THE MAZE PROCEDURE
Imagine a piano duet where one pianist plays a march while the other plays a lullaby. Hard as the slower pianist tries to keep the tempo, the faster pianist makes the slower one speed up too. The result is a song with no recognizable rhythm. For more than 2 million Americans, their heart rates are like the tempo of that piano duet. The upper chambers of their hearts beat faster than the lower chambers. The resulting rhythm is irregular and often fast [Mayo Clin Health Lett 1995].
Atrial fibrillation is the most common form of irregular heartbeats, known as arrhythmias. In atrial fibrillation, the tissue in the top chambers (atria) of the heart beats chaotically and ineffectively, sometimes causing the formation of blood clots that can lead to life-threatening stroke (click here for a description and illustration of the human heart).
The maze procedure is a newly developed surgical procedure for atrial fibrillation. It involves carefully placing a "maze" of incisions in the atrium to stop the electrical impulses causing the atrial fibrillation from spreading. It is generally a treatment of last resort; only after multiple medications have failed would most cardiologists consider it.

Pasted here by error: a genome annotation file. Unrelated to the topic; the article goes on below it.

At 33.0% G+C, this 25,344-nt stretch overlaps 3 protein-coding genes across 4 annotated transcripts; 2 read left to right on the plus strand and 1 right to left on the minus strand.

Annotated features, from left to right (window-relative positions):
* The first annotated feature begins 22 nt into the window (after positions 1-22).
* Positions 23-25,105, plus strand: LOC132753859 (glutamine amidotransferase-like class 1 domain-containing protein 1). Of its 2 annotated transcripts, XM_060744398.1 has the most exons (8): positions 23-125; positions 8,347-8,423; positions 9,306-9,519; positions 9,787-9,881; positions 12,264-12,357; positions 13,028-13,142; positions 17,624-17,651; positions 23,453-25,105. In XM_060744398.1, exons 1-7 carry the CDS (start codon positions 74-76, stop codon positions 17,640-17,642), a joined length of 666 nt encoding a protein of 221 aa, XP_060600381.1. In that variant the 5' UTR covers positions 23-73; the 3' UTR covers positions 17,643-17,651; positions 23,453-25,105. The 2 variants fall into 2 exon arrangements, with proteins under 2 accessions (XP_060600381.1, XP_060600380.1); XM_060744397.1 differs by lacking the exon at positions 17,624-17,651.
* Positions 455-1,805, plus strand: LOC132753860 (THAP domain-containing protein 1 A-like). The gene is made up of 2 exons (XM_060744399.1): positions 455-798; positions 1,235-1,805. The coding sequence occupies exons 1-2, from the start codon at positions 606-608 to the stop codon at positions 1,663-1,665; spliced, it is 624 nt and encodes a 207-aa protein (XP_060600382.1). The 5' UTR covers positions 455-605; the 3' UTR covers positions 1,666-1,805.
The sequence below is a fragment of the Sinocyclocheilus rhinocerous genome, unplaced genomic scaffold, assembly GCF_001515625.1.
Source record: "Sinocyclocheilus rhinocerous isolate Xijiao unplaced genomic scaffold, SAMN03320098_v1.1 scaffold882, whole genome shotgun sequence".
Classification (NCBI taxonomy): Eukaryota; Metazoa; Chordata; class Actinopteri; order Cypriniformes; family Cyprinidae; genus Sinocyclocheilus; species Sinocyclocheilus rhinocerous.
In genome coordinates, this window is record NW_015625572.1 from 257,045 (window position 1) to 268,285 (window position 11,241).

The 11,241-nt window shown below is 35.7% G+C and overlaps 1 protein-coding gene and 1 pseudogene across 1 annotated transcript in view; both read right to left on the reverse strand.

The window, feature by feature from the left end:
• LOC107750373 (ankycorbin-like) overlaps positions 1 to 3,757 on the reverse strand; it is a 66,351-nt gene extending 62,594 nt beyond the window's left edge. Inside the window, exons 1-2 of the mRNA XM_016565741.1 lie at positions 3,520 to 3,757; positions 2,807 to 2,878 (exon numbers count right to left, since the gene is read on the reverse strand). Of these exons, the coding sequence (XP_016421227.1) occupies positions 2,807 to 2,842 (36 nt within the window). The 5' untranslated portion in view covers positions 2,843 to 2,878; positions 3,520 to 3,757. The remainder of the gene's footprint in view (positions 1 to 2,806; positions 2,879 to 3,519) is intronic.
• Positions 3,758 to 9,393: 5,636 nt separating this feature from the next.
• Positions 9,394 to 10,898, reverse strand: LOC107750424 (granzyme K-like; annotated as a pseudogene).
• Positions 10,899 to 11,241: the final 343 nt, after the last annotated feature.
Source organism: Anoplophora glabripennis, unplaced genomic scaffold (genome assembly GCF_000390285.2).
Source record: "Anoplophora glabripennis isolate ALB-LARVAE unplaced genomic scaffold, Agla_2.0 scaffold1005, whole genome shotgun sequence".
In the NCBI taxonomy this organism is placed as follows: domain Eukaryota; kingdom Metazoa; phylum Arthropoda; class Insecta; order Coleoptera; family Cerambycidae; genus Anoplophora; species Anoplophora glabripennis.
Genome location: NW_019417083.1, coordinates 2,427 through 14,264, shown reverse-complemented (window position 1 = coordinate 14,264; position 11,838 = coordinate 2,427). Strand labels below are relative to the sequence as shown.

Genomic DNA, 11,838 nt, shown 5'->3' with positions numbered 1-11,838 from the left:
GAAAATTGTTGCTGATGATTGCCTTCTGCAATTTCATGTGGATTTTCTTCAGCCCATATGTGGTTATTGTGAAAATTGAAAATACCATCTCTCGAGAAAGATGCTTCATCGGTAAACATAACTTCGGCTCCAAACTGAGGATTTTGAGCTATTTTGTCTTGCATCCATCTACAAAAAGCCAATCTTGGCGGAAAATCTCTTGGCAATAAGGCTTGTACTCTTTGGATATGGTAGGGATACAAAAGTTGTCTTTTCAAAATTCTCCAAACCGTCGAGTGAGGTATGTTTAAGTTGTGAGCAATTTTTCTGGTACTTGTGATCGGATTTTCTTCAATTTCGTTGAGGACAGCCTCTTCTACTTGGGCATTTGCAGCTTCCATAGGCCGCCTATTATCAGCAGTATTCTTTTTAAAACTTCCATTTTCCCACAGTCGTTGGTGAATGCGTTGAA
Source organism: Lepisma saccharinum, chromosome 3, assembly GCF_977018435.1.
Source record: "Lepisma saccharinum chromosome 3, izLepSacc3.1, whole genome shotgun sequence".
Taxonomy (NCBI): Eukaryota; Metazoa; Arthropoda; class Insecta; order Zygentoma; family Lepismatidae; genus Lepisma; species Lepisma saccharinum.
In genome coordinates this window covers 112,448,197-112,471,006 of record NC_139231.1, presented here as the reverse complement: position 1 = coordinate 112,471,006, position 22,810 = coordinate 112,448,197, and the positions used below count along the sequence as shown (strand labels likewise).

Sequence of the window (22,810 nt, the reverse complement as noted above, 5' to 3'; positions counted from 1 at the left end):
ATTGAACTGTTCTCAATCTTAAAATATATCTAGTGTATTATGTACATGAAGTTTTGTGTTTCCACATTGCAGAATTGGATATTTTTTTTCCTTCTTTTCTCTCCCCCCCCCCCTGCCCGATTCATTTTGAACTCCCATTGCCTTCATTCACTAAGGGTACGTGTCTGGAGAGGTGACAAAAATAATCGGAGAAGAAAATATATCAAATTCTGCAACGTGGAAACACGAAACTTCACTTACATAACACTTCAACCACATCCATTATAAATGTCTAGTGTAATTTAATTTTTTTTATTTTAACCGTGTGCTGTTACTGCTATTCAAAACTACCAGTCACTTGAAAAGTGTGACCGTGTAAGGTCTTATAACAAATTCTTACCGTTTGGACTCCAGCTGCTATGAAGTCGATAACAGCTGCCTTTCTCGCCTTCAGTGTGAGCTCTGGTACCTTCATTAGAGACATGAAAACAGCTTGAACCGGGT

The maze procedure requires open heart surgery and it is very specialized surgery, done at only a few medical centers. Some centers are now experimenting with performing the maze procedure with catheters (not requiring open heart surgery), but at present this is highly experimental. The maze procedure performed as open heart surgery has a high success rate for sustaining normal heart rhythms, usually without the need for a pacemaker. Some patients, though, may still need to take medications after the procedure.
The most important thing for patients to do is to make sure they have exhausted all other medical and non-surgical options before having the maze procedure performed. They should definitely have an evaluation by a cardiac electrophysiologist—a cardiologist who specializes in atrial fibrillation.